As the U.S. Army continues to contour training and readiness toward potential large-scale combat operations (LSCO), the need for transformation and modernization is becoming more apparent every day. Furthermore, the sustainment requirements of LSCO are understandably much greater in scale and scope than those of the counterinsurgency (COIN) operations of the past 20 years. COIN operations allowed units to establish forward operating bases (FOB) where we could reset, reconsolidate, and resupply. This will not be an option in LSCO. LSCO will force units to maximize their fix-forward capabilities and efficiency of basic loads and resupply chains because there will be no FOB. Support units will need to continue to push forward to keep pace with the forward line of troops.
Historically, warrant officers (WOs) are known as subject matter experts (SME)s in their respective fields. In the COIN environment, WOs established systems to prolong the endurance of equipment, personnel, supply chains, and operations. With the continued proliferation of technology and rapid modernization, it has become largely difficult for Soldiers to maintain their proficiency regarding technical expertise. Due to the high operating tempo (OPTEMPO) and rapid fielding of new equipment and processes, much of the technical expertise shifted to field service representatives, other contractors, and local national labor. Because some logistics WO roles are so broad, we must adapt to become SMEs in systems integration and administration.
Logistics WOs will need to play a critical role as the systems integrators in LSCO, particularly at the strategic level. As depicted in an excerpt from Joint Publication 4-0, Joint Logistics, sustainment WOs offer competencies that span all the operational domains and most of the core logistics functions to support the requirements of the joint operational environment. FM 4-0, Sustainment Operations, defines the purpose of the sustainment warfighting function as to provide commanders in a decisive action environment three things: operational reach, freedom of action, and prolonged endurance. Operational reach refers to the distance and duration in which a force can successfully employ their capabilities. Freedom of action is the ability of commanders to gain the operational initiative and maintain the necessary OPTEMPO. Prolonged endurance is the ability to employ combat power for prolonged periods.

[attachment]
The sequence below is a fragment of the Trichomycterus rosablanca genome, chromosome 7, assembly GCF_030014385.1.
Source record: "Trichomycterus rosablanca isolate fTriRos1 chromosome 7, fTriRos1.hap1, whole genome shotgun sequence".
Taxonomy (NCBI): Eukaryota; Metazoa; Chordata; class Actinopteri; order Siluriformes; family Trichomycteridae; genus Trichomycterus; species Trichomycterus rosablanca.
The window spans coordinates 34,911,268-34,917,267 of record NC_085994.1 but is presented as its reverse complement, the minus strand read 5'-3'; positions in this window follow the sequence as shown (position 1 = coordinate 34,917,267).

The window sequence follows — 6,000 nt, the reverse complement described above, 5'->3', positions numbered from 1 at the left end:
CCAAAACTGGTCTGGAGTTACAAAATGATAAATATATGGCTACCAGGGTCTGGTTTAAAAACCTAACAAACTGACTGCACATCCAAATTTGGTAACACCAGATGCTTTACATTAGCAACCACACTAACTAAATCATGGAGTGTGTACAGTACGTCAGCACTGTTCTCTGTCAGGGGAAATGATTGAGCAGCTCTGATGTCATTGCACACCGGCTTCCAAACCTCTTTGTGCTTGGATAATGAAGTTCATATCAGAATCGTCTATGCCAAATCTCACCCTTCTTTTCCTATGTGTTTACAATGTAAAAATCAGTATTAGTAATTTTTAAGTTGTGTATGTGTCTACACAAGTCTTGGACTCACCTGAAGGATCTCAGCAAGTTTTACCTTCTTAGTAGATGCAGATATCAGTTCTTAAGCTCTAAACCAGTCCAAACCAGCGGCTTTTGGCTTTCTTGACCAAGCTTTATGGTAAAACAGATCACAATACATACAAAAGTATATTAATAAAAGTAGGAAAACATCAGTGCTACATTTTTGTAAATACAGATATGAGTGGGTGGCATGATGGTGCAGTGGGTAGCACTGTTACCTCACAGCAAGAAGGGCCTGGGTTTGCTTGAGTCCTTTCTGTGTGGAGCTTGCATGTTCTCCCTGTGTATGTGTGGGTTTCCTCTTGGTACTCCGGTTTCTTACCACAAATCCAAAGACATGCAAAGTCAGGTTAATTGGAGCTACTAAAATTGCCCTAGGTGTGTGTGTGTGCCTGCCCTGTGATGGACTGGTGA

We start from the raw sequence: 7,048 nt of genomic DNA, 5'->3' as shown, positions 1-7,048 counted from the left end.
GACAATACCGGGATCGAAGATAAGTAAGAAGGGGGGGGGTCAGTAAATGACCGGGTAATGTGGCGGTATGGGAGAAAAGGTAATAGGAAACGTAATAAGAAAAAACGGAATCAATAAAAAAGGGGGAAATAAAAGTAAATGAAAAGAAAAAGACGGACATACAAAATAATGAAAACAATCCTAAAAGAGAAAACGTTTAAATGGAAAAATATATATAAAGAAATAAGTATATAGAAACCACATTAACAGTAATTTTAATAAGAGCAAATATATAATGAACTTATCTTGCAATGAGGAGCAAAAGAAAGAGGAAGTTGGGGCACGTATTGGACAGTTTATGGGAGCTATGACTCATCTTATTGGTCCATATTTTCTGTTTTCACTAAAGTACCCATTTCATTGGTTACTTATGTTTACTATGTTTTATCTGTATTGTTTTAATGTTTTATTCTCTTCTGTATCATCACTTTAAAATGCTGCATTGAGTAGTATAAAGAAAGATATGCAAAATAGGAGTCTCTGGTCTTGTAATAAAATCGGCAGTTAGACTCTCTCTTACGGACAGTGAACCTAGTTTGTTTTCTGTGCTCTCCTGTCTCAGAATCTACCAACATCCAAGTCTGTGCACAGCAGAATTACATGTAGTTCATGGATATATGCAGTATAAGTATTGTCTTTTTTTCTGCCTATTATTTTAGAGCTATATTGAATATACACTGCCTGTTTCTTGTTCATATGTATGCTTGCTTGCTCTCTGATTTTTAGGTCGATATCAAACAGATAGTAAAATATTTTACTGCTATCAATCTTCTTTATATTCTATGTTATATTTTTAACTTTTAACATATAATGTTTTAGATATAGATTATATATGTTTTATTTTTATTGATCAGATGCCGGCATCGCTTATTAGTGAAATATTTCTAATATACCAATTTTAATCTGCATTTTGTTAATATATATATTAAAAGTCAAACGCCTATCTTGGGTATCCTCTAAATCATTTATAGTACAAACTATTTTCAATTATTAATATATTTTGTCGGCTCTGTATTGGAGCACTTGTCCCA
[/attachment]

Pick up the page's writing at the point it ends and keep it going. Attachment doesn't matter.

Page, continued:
For sustainment activities to effectively ensure those things are provided to commanders, WOs will be involved in the planning, execution, and sustainment of the systems, tactics, techniques, and procedures in which those principles are achieved. Throughout their careers, logistics WOs are trained as technical experts regarding the enterprise resource planning (ERP) solutions used in the Army. These systems include the Global Command Support System-Army, Standard Army Ammunition System-Modernization, General Fund Enterprise Business System, and Transportation Coordinators’ Automated Information for Movements System II. These different ERPs are the cornerstone to implementing, administering, and managing systems, which will be critical in a LSCO environment.
Through supply, maintenance, and transportation, logistics WOs are trained in both the institutional and operational domains to maximize the three facets of sustainment within their realms of expertise. Logistic WOs will be critical planners and administrators of systems throughout the joint phases of operations. Much like in garrison operations, the logistic WOs will act as advisors and liaisons between senior commanders and the operations on the ground at the user level. The conduit between echelons provided by a WO provides a level of continuity that would be otherwise absent within the joint environment. The nature of WO training and focus throughout their career enables them to provide fidelity in systems administration that may not be available from NCOs or officers because of the diversity of assignments enjoyed by those cohorts. Logistics WOs rarely work outside of their technical competencies. This enables them to be invaluable staff officers and expert advisors to commanders.
Chief Warrant Officer 3 Andrew Drake is currently assigned as an ordnance warrant officer (WO) instructor at the Technical Logistics College in Army Logistics University. He facilitates technical and common core training for the WO Basic and WO Advanced Courses. He is a graduate of the 915A WO Basic Course, WO Advanced Course, and WO Intermediate Level Education. He holds a master's degree in Business Administration with a concentration in Project Management from Grantham University.
This article was published in the April-June 2021 issue of Army Sustainment.